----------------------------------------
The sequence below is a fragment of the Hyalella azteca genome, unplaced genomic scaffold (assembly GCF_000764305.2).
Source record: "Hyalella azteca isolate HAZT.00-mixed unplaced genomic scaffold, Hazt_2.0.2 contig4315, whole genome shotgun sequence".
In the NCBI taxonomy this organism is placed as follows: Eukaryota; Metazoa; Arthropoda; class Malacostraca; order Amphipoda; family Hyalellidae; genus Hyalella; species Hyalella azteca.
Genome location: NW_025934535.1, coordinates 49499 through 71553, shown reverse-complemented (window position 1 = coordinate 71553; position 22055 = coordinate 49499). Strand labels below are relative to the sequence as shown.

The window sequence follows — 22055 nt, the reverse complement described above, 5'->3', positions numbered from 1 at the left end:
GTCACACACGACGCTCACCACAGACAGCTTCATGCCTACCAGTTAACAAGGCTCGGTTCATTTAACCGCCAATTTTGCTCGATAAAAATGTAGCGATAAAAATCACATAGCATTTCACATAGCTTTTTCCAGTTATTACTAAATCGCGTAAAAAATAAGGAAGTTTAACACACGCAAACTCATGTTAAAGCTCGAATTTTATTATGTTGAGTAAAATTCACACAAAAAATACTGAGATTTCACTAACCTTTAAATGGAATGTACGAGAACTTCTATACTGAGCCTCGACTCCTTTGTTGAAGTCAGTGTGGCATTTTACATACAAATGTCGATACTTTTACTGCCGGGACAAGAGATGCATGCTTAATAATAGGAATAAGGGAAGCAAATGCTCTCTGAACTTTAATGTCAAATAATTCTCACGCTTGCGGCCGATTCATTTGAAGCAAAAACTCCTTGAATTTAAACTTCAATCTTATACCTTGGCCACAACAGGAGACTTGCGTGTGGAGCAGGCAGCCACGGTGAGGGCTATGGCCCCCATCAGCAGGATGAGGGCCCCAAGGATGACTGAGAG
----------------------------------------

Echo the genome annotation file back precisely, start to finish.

The sequence below is a fragment of the Hyalella azteca genome, unplaced genomic scaffold (assembly GCF_000764305.2).
Source record: "Hyalella azteca isolate HAZT.00-mixed unplaced genomic scaffold, Hazt_2.0.2 contig4315, whole genome shotgun sequence".
In the NCBI taxonomy this organism is placed as follows: Eukaryota; Metazoa; Arthropoda; class Malacostraca; order Amphipoda; family Hyalellidae; genus Hyalella; species Hyalella azteca.
Genome location: NW_025934535.1, coordinates 49499 through 71553, shown reverse-complemented (window position 1 = coordinate 71553; position 22055 = coordinate 49499). Strand labels below are relative to the sequence as shown.

The window sequence follows — 22055 nt, the reverse complement described above, 5'->3', positions numbered from 1 at the left end:
GTCACACACGACGCTCACCACAGACAGCTTCATGCCTACCAGTTAACAAGGCTCGGTTCATTTAACCGCCAATTTTGCTCGATAAAAATGTAGCGATAAAAATCACATAGCATTTCACATAGCTTTTTCCAGTTATTACTAAATCGCGTAAAAAATAAGGAAGTTTAACACACGCAAACTCATGTTAAAGCTCGAATTTTATTATGTTGAGTAAAATTCACACAAAAAATACTGAGATTTCACTAACCTTTAAATGGAATGTACGAGAACTTCTATACTGAGCCTCGACTCCTTTGTTGAAGTCAGTGTGGCATTTTACATACAAATGTCGATACTTTTACTGCCGGGACAAGAGATGCATGCTTAATAATAGGAATAAGGGAAGCAAATGCTCTCTGAACTTTAATGTCAAATAATTCTCACGCTTGCGGCCGATTCATTTGAAGCAAAAACTCCTTGAATTTAAACTTCAATCTTATACCTTGGCCACAACAGGAGACTTGCGTGTGGAGCAGGCAGCCACGGTGAGGGCTATGGCCCCCATCAGCAGGATGAGGGCCCCAAGGATGACTGAGAG